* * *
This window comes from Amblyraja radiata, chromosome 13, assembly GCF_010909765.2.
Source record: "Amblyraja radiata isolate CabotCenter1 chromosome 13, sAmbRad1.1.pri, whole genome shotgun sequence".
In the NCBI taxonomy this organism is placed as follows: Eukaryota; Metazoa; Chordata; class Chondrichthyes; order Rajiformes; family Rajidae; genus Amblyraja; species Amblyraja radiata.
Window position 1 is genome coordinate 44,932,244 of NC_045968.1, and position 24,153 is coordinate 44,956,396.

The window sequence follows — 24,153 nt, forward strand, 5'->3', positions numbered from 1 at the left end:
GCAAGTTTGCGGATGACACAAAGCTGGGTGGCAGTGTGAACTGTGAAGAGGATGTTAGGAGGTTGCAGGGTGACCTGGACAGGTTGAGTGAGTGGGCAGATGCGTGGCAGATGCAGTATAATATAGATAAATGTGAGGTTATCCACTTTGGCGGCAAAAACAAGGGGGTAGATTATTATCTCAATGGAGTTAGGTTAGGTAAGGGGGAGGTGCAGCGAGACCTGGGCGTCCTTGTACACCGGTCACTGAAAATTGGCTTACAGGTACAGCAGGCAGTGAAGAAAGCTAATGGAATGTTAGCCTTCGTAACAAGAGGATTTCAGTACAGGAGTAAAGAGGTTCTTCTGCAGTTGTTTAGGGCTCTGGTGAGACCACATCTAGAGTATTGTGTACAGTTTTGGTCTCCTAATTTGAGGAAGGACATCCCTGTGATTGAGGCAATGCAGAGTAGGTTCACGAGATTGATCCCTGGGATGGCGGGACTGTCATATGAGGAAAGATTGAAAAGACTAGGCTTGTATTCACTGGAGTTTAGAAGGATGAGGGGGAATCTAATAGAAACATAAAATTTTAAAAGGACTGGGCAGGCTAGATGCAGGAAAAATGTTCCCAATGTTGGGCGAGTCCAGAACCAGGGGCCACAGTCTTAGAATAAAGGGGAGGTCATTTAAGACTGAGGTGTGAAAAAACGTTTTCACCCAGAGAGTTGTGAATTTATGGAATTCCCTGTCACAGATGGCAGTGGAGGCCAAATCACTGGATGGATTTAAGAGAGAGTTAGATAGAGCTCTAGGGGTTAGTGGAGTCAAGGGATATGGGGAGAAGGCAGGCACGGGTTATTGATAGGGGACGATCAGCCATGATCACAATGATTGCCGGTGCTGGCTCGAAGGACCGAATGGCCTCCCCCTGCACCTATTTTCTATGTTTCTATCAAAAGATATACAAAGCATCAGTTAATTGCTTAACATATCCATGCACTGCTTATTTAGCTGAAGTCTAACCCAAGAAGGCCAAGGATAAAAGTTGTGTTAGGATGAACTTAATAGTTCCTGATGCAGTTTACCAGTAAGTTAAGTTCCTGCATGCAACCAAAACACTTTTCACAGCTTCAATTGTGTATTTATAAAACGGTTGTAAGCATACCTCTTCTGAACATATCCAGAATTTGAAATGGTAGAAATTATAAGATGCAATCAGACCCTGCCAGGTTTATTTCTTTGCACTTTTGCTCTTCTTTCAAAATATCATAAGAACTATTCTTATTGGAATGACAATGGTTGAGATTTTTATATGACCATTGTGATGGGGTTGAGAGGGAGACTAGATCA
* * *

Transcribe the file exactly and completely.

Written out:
This window comes from Amblyraja radiata, chromosome 13, assembly GCF_010909765.2.
Source record: "Amblyraja radiata isolate CabotCenter1 chromosome 13, sAmbRad1.1.pri, whole genome shotgun sequence".
In the NCBI taxonomy this organism is placed as follows: Eukaryota; Metazoa; Chordata; class Chondrichthyes; order Rajiformes; family Rajidae; genus Amblyraja; species Amblyraja radiata.
Window position 1 is genome coordinate 44,932,244 of NC_045968.1, and position 24,153 is coordinate 44,956,396.

The window sequence follows — 24,153 nt, forward strand, 5'->3', positions numbered from 1 at the left end:
GCAAGTTTGCGGATGACACAAAGCTGGGTGGCAGTGTGAACTGTGAAGAGGATGTTAGGAGGTTGCAGGGTGACCTGGACAGGTTGAGTGAGTGGGCAGATGCGTGGCAGATGCAGTATAATATAGATAAATGTGAGGTTATCCACTTTGGCGGCAAAAACAAGGGGGTAGATTATTATCTCAATGGAGTTAGGTTAGGTAAGGGGGAGGTGCAGCGAGACCTGGGCGTCCTTGTACACCGGTCACTGAAAATTGGCTTACAGGTACAGCAGGCAGTGAAGAAAGCTAATGGAATGTTAGCCTTCGTAACAAGAGGATTTCAGTACAGGAGTAAAGAGGTTCTTCTGCAGTTGTTTAGGGCTCTGGTGAGACCACATCTAGAGTATTGTGTACAGTTTTGGTCTCCTAATTTGAGGAAGGACATCCCTGTGATTGAGGCAATGCAGAGTAGGTTCACGAGATTGATCCCTGGGATGGCGGGACTGTCATATGAGGAAAGATTGAAAAGACTAGGCTTGTATTCACTGGAGTTTAGAAGGATGAGGGGGAATCTAATAGAAACATAAAATTTTAAAAGGACTGGGCAGGCTAGATGCAGGAAAAATGTTCCCAATGTTGGGCGAGTCCAGAACCAGGGGCCACAGTCTTAGAATAAAGGGGAGGTCATTTAAGACTGAGGTGTGAAAAAACGTTTTCACCCAGAGAGTTGTGAATTTATGGAATTCCCTGTCACAGATGGCAGTGGAGGCCAAATCACTGGATGGATTTAAGAGAGAGTTAGATAGAGCTCTAGGGGTTAGTGGAGTCAAGGGATATGGGGAGAAGGCAGGCACGGGTTATTGATAGGGGACGATCAGCCATGATCACAATGATTGCCGGTGCTGGCTCGAAGGACCGAATGGCCTCCCCCTGCACCTATTTTCTATGTTTCTATCAAAAGATATACAAAGCATCAGTTAATTGCTTAACATATCCATGCACTGCTTATTTAGCTGAAGTCTAACCCAAGAAGGCCAAGGATAAAAGTTGTGTTAGGATGAACTTAATAGTTCCTGATGCAGTTTACCAGTAAGTTAAGTTCCTGCATGCAACCAAAACACTTTTCACAGCTTCAATTGTGTATTTATAAAACGGTTGTAAGCATACCTCTTCTGAACATATCCAGAATTTGAAATGGTAGAAATTATAAGATGCAATCAGACCCTGCCAGGTTTATTTCTTTGCACTTTTGCTCTTCTTTCAAAATATCATAAGAACTATTCTTATTGGAATGACAATGGTTGAGATTTTTATATGACCATTGTGATGGGGTTGAGAGGGAGACTAGATCA